As one of the 69+ million that Ian refers to, can I offer one suggestion? Wait 30 days and see if a month’s perspective makes all this look different.

    Using government money to stimulate a wounded economy is neither new nor solely Democratic. Picking sectors has been going on since before Obama–if he was trying to take over the media, don’t you think they would have been first?

    Let the dust settle on this. If I’m right about Barack Hussein Obama (I firmly believe he is a pragmatic centrist urban politician), we’ll see fairly quickly. Give it a month.

  29. Kan said

    “Using government money to stimulate a wounded economy is neither new nor solely Democratic.”

    True. However, the difference in last years stimulas package,was that most of it was not directed towards areas (“picking sectors”) that would have any impact on the economy. A great deal of the funds where directed towards state governments (like CA.)to offset unfunded mandates.

    The problem with this is that it only kicks the can down the road for these states (like CA.). Increasing Government employment does not produce growth.

    “Obama (I firmly believe he is a pragmatic centrist urban politician)”
    The question now is just basic competency. He will single handily rehabilitate the Carter presidency.

  30. Kan said

    One other comment. The way to stop the “picking sectors” favoritism from all sides, is to limit the power to do so. All of us are represented by lobbyist in Washington. Every single one of us. And there is a reason for that.

  31. Jason Calley said

    The fact is that yes, the current Democratic majority want to control the flow of information — just like the Republican majority did before them. For a very interesting essay on the governmental manipulation of public information read
    Be sure to check the credentials of the essay’s author.
    While we like to think that “information warfare” is something to be waged against our enemies, it may be used closer to home.

  32. Layne Blanchard said

    I work with a group of union employees. This is supposed to be part of the Left’s base. But at least among this group, the light has absolutely come on. They like their guns and their 4X4’s. The anti-Obama sentiment seems to run more than 80%. The left’s true core is in government itself, education, and the Media. If we are to save this country, we need to halt the Marxist indoctrination from those sources, and limit the size of government. Those of us who know better need to commit to a 70% conservative majority in the Senate, and we could turn this country around.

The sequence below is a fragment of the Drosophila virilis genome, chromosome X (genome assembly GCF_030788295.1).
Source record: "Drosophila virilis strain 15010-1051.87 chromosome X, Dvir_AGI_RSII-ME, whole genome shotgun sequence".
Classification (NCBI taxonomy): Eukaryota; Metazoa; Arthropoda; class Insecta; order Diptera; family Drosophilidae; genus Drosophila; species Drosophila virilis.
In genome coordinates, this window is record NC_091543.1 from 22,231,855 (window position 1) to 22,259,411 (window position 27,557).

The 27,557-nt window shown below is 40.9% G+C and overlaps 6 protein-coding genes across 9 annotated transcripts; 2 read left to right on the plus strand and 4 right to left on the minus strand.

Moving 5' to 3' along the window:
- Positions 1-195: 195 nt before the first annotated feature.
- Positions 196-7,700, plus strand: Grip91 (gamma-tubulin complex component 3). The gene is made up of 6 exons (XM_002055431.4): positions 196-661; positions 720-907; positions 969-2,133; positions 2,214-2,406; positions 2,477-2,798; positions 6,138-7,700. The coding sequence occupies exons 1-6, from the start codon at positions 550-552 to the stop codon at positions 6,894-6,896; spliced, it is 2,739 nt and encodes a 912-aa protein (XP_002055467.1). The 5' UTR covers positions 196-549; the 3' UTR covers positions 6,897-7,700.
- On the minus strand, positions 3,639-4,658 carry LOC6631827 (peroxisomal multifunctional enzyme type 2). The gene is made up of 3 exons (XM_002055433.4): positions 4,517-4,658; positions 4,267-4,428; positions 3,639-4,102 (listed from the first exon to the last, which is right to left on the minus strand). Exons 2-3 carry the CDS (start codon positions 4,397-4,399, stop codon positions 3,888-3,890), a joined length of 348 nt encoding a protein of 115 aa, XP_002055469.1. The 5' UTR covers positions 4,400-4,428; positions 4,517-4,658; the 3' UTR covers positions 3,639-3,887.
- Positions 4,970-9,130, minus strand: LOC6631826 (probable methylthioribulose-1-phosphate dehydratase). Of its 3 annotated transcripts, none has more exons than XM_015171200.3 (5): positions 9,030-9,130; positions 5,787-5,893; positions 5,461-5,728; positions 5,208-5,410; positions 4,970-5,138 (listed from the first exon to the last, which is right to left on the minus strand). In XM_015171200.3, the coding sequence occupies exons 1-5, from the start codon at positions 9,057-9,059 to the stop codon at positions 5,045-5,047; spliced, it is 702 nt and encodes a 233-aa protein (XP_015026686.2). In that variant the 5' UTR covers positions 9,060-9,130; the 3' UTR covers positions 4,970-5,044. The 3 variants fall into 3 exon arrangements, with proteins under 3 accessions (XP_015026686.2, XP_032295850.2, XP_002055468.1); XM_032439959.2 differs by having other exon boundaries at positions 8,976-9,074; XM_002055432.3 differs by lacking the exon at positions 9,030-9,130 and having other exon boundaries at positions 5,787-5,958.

33. tonyb said


    Not being American I can’t even begin to understand the rationale behind all this. What purpose does it all serve and who wants it?


  34. Frank K. said

    “I firmly believe he is a pragmatic centrist urban politician”

    Is this a JOKE?? Our president is destroying our economy, destroying our relations with our allies, and destroying our standing in the world.

    And his total incompetence with the BP oil leak disaster is truly breathtaking…

    “Let the dust settle on this…”

    No way!!

  35. Layne Blanchard said

    To clarify – conservative does not equal GOP. Jim DeMint now has a PAC to support true conservatives. My personal interest is in those who have very strong commitment to sound financial policy. It’s a mistake to equate Bush Years = conservative policy. A true conservative policy is one of shrinking government and shrinking spending.

  36. .gov gardener said

    “I firmly believe he is a pragmatic centrist urban politician”

    seriously? have you been paying attention? he gives lip service to the center and firmly embraces the far left. His mentors growing up were all marxists or comm… nevermind, too many people have the idea that he’s some kind of centerist and I have no idea where they see any proof of such.. back to reading the comments.

  37. TGSG said

    ooops, .gov above is me

  38. GregO said